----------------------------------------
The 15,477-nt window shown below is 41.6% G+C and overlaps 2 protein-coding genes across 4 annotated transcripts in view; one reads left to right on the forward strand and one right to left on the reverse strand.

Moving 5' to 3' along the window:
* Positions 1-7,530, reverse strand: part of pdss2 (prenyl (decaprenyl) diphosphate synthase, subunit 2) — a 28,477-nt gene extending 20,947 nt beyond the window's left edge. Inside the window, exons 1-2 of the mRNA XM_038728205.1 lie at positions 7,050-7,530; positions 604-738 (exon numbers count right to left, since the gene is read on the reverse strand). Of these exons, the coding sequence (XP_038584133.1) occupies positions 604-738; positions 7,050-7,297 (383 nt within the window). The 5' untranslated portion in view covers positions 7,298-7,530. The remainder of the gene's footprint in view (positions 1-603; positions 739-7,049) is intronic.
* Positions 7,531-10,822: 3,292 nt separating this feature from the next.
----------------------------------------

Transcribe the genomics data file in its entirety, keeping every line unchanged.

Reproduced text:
The 15,477-nt window shown below is 41.6% G+C and overlaps 2 protein-coding genes across 4 annotated transcripts in view; one reads left to right on the forward strand and one right to left on the reverse strand.

Moving 5' to 3' along the window:
* Positions 1-7,530, reverse strand: part of pdss2 (prenyl (decaprenyl) diphosphate synthase, subunit 2) — a 28,477-nt gene extending 20,947 nt beyond the window's left edge. Inside the window, exons 1-2 of the mRNA XM_038728205.1 lie at positions 7,050-7,530; positions 604-738 (exon numbers count right to left, since the gene is read on the reverse strand). Of these exons, the coding sequence (XP_038584133.1) occupies positions 604-738; positions 7,050-7,297 (383 nt within the window). The 5' untranslated portion in view covers positions 7,298-7,530. The remainder of the gene's footprint in view (positions 1-603; positions 739-7,049) is intronic.
* Positions 7,531-10,822: 3,292 nt separating this feature from the next.